There were a few issues that showed up quite early on. The 3M helmet is too heavy and it’s too small. While accepting the fact I have an unusually large head, I found it quite uncomfortable, all of which I solved by swapping the unit onto my own forest helmet, a task which took about two minutes, including finding a couple of small zip ties. Other than that it’s cost, as always, that may well make some people think twice about going down the ProCom route – and it is considerable. I wouldn’t buy the complete unit on the 3M shell. It’s an arborist helmet and they aren’t really suitable for use in a forest environment when you may well be spending six or seven hours going at it on production felling. I’d buy the comms kit on its own and fit it to a new helmet, even if that meant buying a new helmet too. Historically I was never  a fan of Stihl helmets, but I’ve had a couple of the Advance ones and they’re a good piece of kit which you can get for £50–£70, depending on who you buy them from, which makes buying the two together about the same as, or a little less than, buying the 3M helmet version.

READ MORE: Corrigan Contractors offering mechanised arb solutions for ash dieback

The list price from Stihl for the headset version is £399, but I’ve seen them on the internet for as little as £320, with most of the usual suspects offering them at £339, but of course there’s little point buying just one. You really need at least two and if you’re going to equip banksmen and a machine operator or hand cutter felling near a road you can make that three at a cost of almost £1,200. Having said that, the quality of the sound reproduction and the subsequent clarity knocks any two-way radios I’ve ever used into a cocked hat and, as they say, quality doesn’t come cheap. Unfortunately, neither does fuel, oil, parts or anything else these days, so spending scarce funds on something which is a superb product but one we might well do without might not be at the top of many people’s lists of priorities just at the moment. That really is a shame, because although I tend to be one of many people who look at new innovations and say I can happily get along without them, this is one occasion when I can see the benefits.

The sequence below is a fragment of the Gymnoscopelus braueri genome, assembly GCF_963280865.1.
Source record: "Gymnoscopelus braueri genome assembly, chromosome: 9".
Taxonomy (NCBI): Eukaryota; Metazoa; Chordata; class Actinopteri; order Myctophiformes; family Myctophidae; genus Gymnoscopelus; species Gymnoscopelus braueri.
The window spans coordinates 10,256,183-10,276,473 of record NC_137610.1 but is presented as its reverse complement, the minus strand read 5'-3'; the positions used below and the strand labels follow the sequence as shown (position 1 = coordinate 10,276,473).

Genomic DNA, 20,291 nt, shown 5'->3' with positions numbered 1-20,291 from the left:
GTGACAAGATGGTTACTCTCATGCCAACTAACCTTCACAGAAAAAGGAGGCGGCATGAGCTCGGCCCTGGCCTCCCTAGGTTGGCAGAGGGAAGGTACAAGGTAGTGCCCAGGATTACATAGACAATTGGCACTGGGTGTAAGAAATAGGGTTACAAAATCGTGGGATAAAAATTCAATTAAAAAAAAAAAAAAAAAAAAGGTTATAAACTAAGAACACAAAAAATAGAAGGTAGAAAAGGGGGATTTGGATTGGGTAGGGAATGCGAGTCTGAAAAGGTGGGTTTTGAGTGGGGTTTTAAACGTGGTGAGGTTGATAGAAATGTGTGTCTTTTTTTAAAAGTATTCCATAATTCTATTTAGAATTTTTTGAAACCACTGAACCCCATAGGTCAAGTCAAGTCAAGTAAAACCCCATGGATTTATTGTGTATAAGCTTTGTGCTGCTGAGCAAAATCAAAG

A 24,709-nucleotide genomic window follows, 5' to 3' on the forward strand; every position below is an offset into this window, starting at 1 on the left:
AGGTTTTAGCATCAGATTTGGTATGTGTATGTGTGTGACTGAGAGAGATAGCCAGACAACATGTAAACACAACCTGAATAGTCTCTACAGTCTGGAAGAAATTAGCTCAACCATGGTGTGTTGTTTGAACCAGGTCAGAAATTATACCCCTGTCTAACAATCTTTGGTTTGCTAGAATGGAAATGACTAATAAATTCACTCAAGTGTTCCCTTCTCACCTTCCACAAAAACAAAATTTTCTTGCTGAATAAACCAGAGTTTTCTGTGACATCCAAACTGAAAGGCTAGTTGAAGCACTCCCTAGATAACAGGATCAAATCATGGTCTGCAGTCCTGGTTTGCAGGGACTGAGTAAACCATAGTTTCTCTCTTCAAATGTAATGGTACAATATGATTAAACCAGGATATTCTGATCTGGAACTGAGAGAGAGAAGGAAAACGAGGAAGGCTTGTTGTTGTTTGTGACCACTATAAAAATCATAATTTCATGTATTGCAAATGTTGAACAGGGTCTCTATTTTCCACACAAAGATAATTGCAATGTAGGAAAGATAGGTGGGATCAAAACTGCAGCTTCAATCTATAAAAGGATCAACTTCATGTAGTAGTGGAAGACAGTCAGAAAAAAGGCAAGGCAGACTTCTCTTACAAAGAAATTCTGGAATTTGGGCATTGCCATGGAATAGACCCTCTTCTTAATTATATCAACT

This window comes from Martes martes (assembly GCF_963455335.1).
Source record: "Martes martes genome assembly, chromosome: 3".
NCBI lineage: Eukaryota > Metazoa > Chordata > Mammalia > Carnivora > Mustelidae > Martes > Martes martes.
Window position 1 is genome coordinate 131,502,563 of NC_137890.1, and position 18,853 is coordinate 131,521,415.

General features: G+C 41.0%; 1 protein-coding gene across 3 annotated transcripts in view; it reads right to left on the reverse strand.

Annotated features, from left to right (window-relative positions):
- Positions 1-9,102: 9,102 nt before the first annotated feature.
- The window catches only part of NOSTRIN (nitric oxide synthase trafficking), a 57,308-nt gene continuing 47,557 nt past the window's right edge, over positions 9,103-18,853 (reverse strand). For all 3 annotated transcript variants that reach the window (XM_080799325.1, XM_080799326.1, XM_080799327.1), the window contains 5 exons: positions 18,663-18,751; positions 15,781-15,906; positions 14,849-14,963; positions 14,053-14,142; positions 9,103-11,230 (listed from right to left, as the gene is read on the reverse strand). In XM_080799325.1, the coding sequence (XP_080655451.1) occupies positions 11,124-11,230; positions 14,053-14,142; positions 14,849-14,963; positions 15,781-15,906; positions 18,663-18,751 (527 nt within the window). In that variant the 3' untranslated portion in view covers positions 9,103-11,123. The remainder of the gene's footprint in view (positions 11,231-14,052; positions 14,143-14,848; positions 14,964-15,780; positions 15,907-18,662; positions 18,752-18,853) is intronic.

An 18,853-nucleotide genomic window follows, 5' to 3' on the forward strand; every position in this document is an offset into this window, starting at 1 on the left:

Forestry Journal:

I’ve tried them out and they work, not just in a pure sense but in a practical sense. They work for me and for the operations I do. I’ve spent many, many hundreds of pounds on two-way radios that don’t work as well and aren’t as easy to use as the ProCom. There’s no buttons to press on the Mesh. You just speak like you’re having a conversation and if nobody speaks, the Mesh is silent. You don’t have to listen to machines droning on in the background, at least until someone speaks. It’s what they call Ambient Noise Cancelling and it’s the one feature that makes it worth the money to me.

If only we could have an industry-wide Ambient Noise Cancelling system. That would be something I’d definitely sign up to.